STUDENTS could face larger tutorial and practical classes in September following a recent decision to place signifi cant restrictions on staff recruitment by UCD and the Higher Education Authority (HEA). Both academic and administrative staff members who resign or retire will not be replaced, leading academics to fear that the future of some academic programmes and student services are in danger.
Academic staff members are considering the move as a “possible knee-jerk reaction” from both the university and the HEA and hope that following negociations, UCD will be allowed a level of “independence in individual promotions,” said Head of Academic Staff Association (ASA), John Dunnion.
Mr Dunnion explained that all tutors and demonstrators will have to be newly appointed in September for the start of the academic year and feared the implications the recruitment freeze would have on students. “It would be a ridiculous situation come September if the HEA had to ratify every single demonstrator and tutor appointment that the university would want to make.”
It would be preferable for students for the university to have the power to appoint tutors and demonstrators without HEA approval, said Mr Dunnion. “Obviously the university would want to make those appointments because without them classes won’t run.”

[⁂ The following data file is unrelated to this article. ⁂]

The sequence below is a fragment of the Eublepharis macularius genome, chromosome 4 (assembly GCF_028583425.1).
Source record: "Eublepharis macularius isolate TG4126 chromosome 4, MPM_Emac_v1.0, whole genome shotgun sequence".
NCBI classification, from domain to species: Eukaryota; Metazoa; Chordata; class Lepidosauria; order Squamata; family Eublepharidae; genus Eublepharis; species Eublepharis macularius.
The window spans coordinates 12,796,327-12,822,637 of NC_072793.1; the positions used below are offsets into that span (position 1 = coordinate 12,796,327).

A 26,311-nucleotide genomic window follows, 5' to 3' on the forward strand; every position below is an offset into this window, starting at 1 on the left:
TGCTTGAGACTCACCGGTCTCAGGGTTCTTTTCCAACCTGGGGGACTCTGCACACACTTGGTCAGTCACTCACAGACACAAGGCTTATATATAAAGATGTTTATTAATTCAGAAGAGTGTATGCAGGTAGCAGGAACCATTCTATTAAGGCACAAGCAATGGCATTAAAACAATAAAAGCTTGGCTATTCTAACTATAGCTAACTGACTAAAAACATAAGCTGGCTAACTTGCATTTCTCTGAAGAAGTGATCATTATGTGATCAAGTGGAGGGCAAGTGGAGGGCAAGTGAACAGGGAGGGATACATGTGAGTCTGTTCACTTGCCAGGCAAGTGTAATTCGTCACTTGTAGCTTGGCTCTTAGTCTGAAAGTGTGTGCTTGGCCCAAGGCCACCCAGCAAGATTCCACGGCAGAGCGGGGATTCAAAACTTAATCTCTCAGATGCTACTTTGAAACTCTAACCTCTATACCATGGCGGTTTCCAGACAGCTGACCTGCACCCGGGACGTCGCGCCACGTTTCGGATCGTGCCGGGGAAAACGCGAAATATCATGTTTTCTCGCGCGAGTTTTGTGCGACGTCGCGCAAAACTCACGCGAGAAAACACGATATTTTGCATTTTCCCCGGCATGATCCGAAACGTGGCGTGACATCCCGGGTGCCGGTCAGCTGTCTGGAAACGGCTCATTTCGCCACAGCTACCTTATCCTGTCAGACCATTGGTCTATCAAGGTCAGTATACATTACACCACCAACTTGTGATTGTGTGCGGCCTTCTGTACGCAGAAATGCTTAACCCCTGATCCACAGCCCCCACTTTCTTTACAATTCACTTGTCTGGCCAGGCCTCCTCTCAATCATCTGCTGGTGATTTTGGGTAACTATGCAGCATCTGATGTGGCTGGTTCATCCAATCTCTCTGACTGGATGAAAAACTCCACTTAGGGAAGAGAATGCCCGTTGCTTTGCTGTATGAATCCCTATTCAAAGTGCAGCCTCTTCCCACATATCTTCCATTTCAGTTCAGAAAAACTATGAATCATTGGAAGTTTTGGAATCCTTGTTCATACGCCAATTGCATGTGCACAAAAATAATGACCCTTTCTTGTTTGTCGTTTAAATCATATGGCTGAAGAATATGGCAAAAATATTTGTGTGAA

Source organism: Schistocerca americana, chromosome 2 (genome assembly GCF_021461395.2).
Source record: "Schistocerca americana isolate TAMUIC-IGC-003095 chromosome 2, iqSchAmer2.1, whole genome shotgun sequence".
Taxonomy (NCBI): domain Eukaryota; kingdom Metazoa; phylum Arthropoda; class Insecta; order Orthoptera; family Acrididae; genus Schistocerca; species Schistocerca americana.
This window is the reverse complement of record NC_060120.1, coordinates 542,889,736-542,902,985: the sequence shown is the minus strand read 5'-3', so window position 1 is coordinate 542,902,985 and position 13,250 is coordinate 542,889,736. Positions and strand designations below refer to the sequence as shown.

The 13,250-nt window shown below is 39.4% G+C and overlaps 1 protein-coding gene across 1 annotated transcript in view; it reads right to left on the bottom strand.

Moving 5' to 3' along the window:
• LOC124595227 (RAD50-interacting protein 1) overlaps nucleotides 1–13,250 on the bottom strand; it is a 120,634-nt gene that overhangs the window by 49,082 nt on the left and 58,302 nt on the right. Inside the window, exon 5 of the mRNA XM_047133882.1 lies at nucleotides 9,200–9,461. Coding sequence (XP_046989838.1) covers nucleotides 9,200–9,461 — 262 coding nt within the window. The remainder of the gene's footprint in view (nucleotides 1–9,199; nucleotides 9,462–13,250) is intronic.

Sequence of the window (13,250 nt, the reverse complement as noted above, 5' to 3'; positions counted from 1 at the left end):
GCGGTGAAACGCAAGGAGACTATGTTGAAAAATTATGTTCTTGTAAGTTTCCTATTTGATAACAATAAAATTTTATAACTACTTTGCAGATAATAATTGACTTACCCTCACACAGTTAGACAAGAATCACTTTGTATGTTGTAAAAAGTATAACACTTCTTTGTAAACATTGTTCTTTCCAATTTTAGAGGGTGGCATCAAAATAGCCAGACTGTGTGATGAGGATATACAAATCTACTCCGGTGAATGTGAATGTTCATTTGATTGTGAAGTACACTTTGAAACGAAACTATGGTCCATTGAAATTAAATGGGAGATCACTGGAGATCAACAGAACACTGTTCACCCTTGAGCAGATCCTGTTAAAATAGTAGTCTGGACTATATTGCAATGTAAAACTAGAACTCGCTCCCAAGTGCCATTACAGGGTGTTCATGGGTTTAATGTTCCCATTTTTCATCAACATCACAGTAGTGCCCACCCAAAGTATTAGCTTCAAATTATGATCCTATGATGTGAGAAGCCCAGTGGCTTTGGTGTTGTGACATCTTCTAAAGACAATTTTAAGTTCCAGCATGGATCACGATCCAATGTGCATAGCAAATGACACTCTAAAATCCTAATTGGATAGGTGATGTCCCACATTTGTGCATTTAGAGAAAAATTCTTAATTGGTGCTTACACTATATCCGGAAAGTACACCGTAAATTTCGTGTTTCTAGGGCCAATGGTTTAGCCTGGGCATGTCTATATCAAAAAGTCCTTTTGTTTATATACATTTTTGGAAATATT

Citing concerns for academic programmes and administrative services, Mr Dunnion explained that if academic staff numbers are hit students will “end up with larger tutorial or practical classes. You’ll end up with certain module not available because the expertise is no longer in the university.”
In addition to cuts in school budgets for tutors and demonstrators Mr Dunnion feels that if the embargo on recuritment is not lifted it may be harder for schools to offer specialised subjects to students.
Describing the situation as “really up in the air at the moment”, Mr Dunnion explained that staff members fear that there will be noticable cuts in student services, naming library opening hours as a possible option.
This decision to restrict staff recruitment comes as the HEA announce a general freeze on external recruitment to core-HEA funding positions. It is anticipated that the university will implement an overall budget and staff plan within two months.
A university spokesperson declined to comment further than a statement which was released to heads of schools last week.